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During President Museveni’s 5th elective term of office alone, there were tens of public spats between his ministers and other government officials even when he had at the inauguration of the Cabinet described it as one that had been formed with the aim of “maximizing the unity of the country”, Isaac Mufumba writes.
Recently, government released photographs taken after a meeting that Vice President, Ms Jessica Alupo, convened to reconcile the Prime Minister, Ms Robinah Nabbanja, and the Minister for Relief, Disaster Preparedness and Refugees, Mr Hilary Onek.
The two had a showdown following a November 29 letter that Mr Onek wrote to Ms Nabbanja, threatening to quit Cabinet over what he deemed as “micromanagement” on her part.
In the letter, which did the rounds on social media, Mr Onek took issue with the Premier’s “very abrasive” methods and accused her of “calling for meetings, going to disaster-affected places and visiting refugee settlements without informing” him or his deputy, which conduct he said sharply contrasted with that of her predecessors, Prof Apolo Nsibambi, Mr Amama Mbabazi and Dr Ruhakana Rugunda.
“They (predecessors) never got involved in micro-management of other ministries. If you (Nabbanja) decide to micromanage other ministries, what then is the role of the sector ministers who are supposed to plan, make policies and deliver on the manifesto of His Excellency, the President?” he wondered.
Ms Nabbanja’s responded by accusing Mr Onek of lack of discipline, dodging meetings and failure to cope with the pace at which she was operating.
“I want members to appreciate that we are changing the mode of how we operate…If the minister (for Relief, Disaster Preparedness, (Hilary Onek) decided to address me through social media then that’s different. He is indisciplined…” she said.
A picture, as they say, is worth a thousand words. A look at recent photographs will reveal that they are very different from those that have been previously published in the wake of previous fallouts.
In May 2016, ahead of elections for the Speaker of the 10th Parliament, Mr Museveni brokered a deal in which Mr Jacob Oulanyah backed down from challenging her boss then, Ms Rebecca Kadaga, for the job of Speaker. Photographs taken after the meeting depicted the two protagonists smiling and shaking hands in the presence of the broker.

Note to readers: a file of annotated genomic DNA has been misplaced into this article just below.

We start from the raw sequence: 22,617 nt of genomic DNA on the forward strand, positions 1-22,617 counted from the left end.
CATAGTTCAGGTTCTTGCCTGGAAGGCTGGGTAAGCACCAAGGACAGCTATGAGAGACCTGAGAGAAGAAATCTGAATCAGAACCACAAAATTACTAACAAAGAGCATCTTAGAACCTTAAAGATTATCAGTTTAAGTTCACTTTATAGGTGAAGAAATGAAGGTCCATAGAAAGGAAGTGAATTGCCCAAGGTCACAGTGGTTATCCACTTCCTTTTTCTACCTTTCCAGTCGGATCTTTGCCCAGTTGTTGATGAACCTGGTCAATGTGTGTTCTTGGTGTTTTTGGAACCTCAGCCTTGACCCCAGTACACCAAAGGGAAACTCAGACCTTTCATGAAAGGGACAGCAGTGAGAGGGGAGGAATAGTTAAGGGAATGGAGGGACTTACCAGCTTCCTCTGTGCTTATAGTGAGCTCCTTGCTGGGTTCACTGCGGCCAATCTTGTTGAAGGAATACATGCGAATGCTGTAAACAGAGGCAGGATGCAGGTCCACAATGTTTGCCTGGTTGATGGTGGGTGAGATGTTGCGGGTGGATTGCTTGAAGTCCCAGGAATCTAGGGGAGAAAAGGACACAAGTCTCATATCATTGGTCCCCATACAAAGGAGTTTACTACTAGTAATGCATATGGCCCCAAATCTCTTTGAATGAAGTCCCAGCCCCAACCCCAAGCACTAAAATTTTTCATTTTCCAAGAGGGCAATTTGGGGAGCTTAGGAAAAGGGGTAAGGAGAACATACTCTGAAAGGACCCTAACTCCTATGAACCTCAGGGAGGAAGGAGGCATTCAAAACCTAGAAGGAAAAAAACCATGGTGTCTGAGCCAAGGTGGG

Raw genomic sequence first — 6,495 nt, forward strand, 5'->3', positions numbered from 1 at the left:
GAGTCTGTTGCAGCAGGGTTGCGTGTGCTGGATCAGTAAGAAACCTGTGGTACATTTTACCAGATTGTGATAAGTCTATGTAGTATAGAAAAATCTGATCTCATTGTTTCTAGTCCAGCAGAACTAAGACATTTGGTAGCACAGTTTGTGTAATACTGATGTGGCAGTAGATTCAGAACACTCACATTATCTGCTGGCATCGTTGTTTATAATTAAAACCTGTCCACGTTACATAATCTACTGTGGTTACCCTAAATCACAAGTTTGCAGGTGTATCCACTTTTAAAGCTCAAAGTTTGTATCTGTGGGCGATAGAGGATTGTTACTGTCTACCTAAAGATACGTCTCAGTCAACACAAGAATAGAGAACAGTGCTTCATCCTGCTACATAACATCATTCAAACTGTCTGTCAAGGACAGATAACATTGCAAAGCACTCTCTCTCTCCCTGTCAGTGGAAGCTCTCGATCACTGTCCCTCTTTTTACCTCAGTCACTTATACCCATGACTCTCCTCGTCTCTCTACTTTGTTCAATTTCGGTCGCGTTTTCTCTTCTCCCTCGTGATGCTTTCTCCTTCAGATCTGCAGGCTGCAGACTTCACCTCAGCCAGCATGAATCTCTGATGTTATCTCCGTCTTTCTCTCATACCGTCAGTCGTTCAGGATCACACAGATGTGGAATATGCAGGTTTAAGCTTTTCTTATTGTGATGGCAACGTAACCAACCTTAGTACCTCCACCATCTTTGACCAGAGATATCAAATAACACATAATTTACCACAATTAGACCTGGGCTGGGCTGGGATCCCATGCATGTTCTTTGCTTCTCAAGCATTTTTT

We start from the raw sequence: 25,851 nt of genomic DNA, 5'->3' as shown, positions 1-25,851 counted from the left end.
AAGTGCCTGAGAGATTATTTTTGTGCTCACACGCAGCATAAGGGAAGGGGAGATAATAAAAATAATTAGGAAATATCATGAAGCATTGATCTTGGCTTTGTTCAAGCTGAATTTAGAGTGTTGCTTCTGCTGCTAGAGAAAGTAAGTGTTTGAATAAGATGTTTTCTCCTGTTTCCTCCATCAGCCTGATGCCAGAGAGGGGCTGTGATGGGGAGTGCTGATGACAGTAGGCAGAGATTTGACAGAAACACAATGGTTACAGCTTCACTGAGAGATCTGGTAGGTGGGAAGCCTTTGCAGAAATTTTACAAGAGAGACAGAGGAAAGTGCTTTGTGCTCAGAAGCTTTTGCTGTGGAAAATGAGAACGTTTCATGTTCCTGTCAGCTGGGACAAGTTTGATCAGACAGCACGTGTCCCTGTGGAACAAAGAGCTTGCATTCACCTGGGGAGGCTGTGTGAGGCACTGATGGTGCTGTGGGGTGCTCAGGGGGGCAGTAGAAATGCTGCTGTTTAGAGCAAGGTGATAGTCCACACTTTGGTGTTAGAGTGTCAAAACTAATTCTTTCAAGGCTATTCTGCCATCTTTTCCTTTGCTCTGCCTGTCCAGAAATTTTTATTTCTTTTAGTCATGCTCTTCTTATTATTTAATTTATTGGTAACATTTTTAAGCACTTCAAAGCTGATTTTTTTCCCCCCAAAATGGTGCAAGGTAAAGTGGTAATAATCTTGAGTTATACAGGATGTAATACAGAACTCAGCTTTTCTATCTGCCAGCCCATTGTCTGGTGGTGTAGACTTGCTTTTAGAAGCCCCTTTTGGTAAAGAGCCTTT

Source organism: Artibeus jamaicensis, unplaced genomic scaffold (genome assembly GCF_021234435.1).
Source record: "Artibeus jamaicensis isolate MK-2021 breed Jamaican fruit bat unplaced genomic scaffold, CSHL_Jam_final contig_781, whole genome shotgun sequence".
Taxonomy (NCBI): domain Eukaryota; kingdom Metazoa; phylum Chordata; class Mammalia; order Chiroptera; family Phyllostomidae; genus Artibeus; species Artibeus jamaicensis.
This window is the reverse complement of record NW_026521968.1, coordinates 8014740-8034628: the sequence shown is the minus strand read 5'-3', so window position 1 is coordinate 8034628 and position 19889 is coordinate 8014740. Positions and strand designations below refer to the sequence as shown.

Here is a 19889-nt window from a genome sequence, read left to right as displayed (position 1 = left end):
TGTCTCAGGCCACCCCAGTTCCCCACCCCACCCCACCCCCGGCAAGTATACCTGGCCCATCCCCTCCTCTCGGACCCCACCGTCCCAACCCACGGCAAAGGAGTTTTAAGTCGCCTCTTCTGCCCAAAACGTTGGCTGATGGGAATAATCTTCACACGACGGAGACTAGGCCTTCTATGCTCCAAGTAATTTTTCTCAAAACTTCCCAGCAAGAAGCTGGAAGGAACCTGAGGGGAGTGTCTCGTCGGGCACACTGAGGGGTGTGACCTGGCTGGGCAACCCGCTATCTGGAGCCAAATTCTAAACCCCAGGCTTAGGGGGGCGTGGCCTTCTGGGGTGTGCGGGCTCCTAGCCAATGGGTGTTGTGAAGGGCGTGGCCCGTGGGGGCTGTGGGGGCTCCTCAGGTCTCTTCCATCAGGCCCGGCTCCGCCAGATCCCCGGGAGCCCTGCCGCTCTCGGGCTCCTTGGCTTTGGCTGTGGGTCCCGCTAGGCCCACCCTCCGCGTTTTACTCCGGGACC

The recent Nabbanja-Onek photographs show the two gloomy faced protagonists standing on either side of the Vice President.
In 2005, Vice President, Prof Gilbert Bukenya, convened a press conference at which he retracted comments he had made in an interview with Daily Monitor alluding to the existence of a corrupt mafia group in Mr Museveni’s government. Whereas Prof Bukenya did not name the mafiosi, it was generally understood that he was talking about Mr Sam Kutesa, Mr John Patrick Amama Mbabazia and Ms Hope Mwesigye.
A smiling Mr Amama Mbabazi, one of the three people along with Mr Sam Kuteesa and Ms Hope Mwesigye, that Prof Bukenya was generally understood to be talking about, showed up to take photographs with Prof Bukenya at the presser which was also attended by Ms Hope Mwesigye.
Prof Bukenya’s comment suggested that the hatchet had indeed been buried.
“I have been telling journalists that this man (Mbabazi) has been advising me since I joined politics. How could I have harassed him? I am delighted this is over,” Prof Bukenya said.
In the Nabbanja-Onek case, it was the Vice President who issued an official statement in which she indicated that they had agreed to work together.
Ms Nabbanja and Mr Onek were mute, their masked faces giving nothing away. That none of them has since tried to explain the cause of their quarrel or what transpired during the meeting is quite disturbing. Were they ordered not to make any further comments about the matter? Or is there still a bone of contention?
Dr Chris Baryomunsi, the Minister of Information, Communications Technology and National Guidance, downplayed their silence. He insists that the meeting did not find any fundamental differences between the two.
“There was no fundamental problem between the two as individuals. It was just a question of understanding each other in terms of methods of work and issues to do with communication between the various offices, which issues we went through and we reached a common understanding,” Mr Baryomunsi says.
Why then their silence?
“Maybe they deliberately need to put there some public appearances, which show that the two are working together and that there are no more problems between the two offices,” Mr Baryomunsi says.
The fallout between Ms Nabbanja and Mr Onek came less than six months after Mr Museveni swore in his Cabinet of “fishermen” and tasked Ms Alupo and Premier Nabbanja to take the lead in the fight against corruption and ensuring cohesion and service delivery.
“This is a Cabinet of cohesion in the system. I want the programme of National Resistance Movement to be implemented enthusiastically. It must be a Cabinet of no corruption,” Mr Museveni said at the time.